The experimental trials have been so successful, the U.S. Food and Drug Administration, which overseas the approval and regulation of pharmaceutical drugs, has labelled it a “breakthrough therapy” for PTSD treatment.

Researchers believe the psychedelic drug’s effectiveness is partly due to its ability to dispel a participant’s fear and to boost what Haden called the therapeutic alliance.

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“The alliance between the therapist and the subject is … the greatest predictor of success,” Haden said, describing MDMA as an empathogen. “MDMA really, really, really increases bonding between people.”

The therapy involves three psychedelic-assisted psychotherapy sessions lasting eight hours each, as well as 12 therapy sessions without MDMA, which all take place over a three-and-a-half-month period.

Thompson, who participated in the stage two trials, said the drug allowed him to trust his therapists and open up in a way he could not before.

“It wasn’t a party drug. There was no party,” he said, as he described laying on a futon and wearing eye shades for most of the experience. “It wasn’t trippy. I didn’t see things. I didn’t have some miraculous spiritual experience. I didn’t get the urge to get up and dance.

“For the first time in years … I was able to open up and talk painlessly,” he said. “The fear, the barriers were removed and I was able to talk to these people.”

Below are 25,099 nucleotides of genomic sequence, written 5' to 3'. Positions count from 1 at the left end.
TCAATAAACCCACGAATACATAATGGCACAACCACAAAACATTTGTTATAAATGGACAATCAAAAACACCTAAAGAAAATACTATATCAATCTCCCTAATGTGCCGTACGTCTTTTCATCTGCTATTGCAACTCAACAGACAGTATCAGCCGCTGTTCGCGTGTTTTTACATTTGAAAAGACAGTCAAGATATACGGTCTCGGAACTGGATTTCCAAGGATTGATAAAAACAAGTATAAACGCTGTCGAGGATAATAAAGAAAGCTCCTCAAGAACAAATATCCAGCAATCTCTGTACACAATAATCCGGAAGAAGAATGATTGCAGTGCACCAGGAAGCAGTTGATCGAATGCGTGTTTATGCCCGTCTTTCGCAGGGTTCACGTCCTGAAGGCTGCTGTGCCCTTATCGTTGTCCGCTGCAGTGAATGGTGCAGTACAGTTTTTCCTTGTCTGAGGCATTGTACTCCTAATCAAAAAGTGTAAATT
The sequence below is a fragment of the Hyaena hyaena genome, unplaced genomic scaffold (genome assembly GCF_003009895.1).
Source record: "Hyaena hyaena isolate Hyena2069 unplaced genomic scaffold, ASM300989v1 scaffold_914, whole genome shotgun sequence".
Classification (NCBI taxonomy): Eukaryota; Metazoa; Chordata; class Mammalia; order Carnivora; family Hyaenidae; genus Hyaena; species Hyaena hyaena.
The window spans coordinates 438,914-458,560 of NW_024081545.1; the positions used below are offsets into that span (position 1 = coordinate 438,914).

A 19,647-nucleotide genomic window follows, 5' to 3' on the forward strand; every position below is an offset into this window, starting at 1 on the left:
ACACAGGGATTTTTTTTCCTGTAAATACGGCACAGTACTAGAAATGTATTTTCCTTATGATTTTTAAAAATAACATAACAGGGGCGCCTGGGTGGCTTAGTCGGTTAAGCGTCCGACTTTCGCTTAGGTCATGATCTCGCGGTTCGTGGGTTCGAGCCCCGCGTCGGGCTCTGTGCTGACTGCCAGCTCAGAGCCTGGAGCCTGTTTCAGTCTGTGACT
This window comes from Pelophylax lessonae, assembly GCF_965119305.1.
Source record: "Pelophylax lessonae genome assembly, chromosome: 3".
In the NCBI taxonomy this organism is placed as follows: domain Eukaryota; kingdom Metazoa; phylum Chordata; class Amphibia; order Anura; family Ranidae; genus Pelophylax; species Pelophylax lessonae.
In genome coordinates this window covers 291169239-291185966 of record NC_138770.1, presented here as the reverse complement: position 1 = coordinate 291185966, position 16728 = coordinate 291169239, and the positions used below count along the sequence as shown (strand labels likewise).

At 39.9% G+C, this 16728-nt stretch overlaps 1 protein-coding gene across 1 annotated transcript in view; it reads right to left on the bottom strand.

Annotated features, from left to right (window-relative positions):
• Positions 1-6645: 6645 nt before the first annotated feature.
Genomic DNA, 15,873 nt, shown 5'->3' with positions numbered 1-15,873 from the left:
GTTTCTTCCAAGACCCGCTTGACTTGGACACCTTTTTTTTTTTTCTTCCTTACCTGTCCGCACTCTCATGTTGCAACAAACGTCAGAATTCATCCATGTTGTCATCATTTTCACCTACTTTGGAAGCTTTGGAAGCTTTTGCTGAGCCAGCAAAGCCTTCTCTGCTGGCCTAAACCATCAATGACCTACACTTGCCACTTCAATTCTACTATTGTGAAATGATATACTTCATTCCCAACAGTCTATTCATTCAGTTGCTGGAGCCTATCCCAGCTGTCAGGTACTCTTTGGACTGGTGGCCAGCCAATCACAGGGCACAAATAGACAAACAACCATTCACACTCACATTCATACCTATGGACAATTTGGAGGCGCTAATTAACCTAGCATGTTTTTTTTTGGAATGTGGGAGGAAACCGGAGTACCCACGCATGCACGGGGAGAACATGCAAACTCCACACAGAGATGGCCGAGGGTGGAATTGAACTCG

Rick Doblin, who founded MAPS in 1986, said one reason so little effort has been put into researching the therapeutic benefits of psychedelics is that pharmaceutical companies don’t stand to profit from studying compounds that are already in the public domain and cannot be patented.

Phase three will cost $26 million and involve up to 150 study participants. It aims to demonstrate that results obtained in the trial’s second stage are applicable on a larger scale.

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Doblin said the FDA has agreed to approve the therapy if stage three studies show the drug is effective and there are no safety issues.

Health Canada gave the green light for the latest round of trials, and discussions are slated to begin in February over what the department will need to see in order to approve the treatment.

Erika Dyck, a medical historian at the University of Saskatchewan, said a resurgence of interest in exploring the medical usefulness of historically maligned drugs may be linked with the ineffectiveness of current treatments and how desperate society is to find therapies that work.

“Think about the ways in which we accept drugs as part of our health-care options now, and even perhaps the way that drugs dominate our health-care options in some areas,” Dyck said. “That just wasn’t really the case before. Even cancer was primarily treated with surgery.”

Canada was active in psychedelic research prior to the war on drugs, she said, adding Saskatchewan-based psychiatrist Humphry Osmond coined the term “psychedelic” in the mid-1950s while corresponding with celebrated dystopian author Aldous Huxley.